Who Bought and Paid for Fred Akshar?Posted: January 9, 2016
By: Andy Pragacz, email@example.com
Undersheriff turned State Senator, Fred Akshar, was elected by huge margins to the New York State Senate in November. His campaign was largely built around his outsider status. In one campaign ad, he detailed his lacked of experience in Albany and in political life generally as his best quality. “Instead of spending time with the big money lobbyist in Albany,” the ad had him saying, “I’ve been spending time with the most important special interest group I know: my family and the families in this area.” In another ad he promised to get “our fair share” out of Albany and promised that voting for him would prevent “New York City politicians [from getting] total control over state government.” Unsurprisingly, this anti-politician, anti-New York City, anti-Albany, pro-family, anti-crime campaign resonated with the small group of people who vote in the area, who tend to be older, more conservative, wealthier, and whiter than the population at large.
While it’s unclear how a person with no political experience whatsoever could hope to “get our fair share” and fight the combined powers of New York City and Albany, what’s not clear is the reality the rhetoric is designed to mask: Fred Akshar is bought and paid for by the same “big money” interests he pledges to fight against. His election, far from turning Albany upside down, reinforces the political status quo. Looking over the most recent campaign financial disclosures, we can answer the question: Who bought and paid for Fred Akshar?
- Over 65% ($450,000 plus) of Akshar’s money came from outside the district, most of it originating from New York City and Albany.
- Another 17% (approximately $117,000) from just 21 wealthy local donors who contributed more than $2,000 each.
- Over 40% ($300,000 plus) of Akshar’s money came from Republican organizations. The NYS Senate Republicans alone contributed $168,000.
- Real estate interests, downstate landlord organizations in particular, were also generous contributors as were trade unions, like AFSCME, CSEA, IBEW, and PEF.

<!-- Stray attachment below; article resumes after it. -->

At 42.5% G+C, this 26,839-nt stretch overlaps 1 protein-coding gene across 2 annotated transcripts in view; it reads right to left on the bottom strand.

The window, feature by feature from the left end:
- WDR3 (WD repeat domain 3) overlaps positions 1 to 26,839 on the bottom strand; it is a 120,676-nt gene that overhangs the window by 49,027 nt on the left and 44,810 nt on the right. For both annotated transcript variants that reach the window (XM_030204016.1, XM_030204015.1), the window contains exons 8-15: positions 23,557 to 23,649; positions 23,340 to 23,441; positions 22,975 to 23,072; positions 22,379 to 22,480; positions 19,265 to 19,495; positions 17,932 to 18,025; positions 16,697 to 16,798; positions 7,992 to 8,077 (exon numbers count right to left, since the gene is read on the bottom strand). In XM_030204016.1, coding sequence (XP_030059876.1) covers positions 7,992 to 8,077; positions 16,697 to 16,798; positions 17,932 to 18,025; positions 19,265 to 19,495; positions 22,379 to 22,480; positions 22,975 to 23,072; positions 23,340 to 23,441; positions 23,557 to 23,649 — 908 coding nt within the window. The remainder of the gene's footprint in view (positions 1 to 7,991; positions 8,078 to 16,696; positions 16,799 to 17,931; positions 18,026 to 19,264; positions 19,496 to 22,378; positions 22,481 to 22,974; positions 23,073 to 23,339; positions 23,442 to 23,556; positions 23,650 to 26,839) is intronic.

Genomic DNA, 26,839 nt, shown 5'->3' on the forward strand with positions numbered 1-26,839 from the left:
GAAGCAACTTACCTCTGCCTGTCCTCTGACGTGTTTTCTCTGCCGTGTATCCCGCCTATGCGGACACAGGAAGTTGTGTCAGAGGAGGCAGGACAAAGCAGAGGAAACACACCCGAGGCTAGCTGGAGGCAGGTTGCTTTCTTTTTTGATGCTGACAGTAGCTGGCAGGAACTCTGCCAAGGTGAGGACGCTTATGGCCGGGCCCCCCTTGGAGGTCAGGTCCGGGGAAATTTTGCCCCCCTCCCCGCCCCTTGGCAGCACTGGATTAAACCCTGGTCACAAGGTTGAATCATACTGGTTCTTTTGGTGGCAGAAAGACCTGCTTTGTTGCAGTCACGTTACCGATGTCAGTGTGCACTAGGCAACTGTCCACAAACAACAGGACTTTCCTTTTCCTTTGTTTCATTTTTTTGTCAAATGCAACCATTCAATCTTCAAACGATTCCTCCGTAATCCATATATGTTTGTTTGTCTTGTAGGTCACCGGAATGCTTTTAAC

- Construction interests, police officer, and firefighters’ organizations also gave.
Why was so much money spent on Akshar?
The election was never seriously contested. Akshar won with 79% of votes cast—a massive margin– and was consistently 20% ahead in polls. You might expect that once it was clear Akshar would win, raising and spending money to win would be less important. No way. Rather, like all pets, all politicians need owners. Having never held political office Akshar was not yet in anybody’s pocket. In the perverse world of New York State politics, the frontrunner in an election must be donated to. Donating to a campaign is like purchasing stock: the more you give the more of them you own. A failure to donate would mean a lack of access.
Why did New York City and Republicans give so generously? Republicans control the New York State Senate with a slim margin. Losing the 52nd Senate District would have made a majority of those in the State Senate elected as Democrats, potentially shifting the balance of political power. New York City landlords had a lot to lose if Democrats took control, in particular the $1.1 billion yearly subsidy they receive called 421-a. The 421-a program gives property tax breaks to New York City landlords who create “affordable” housing. However, as numerous reports have demonstrated, this program does not create many affordable units due to combination of poor oversight, a disregard for the rules by landlords, and a definition of “affordable” that few would find reasonable. This subsidy persists because of the influence of NYC landlords in Albany. One massive real estate company, Glenwood Management who funneled over $12 million in New York elections since 2005, for example, was at the heart of the corruption scandals that brought down the leader of both the NYS Senate and Assembly. Watchdog group Reinvent Albany called the 421-a program “the center of corruption in New York.”
If Fred Akshar is bought and paid by New York City landlords, Republican donors, Albany “big money” lobbyist, and wealthy persons in the district, who does he represent? Is he going to take on the same people who put in him power?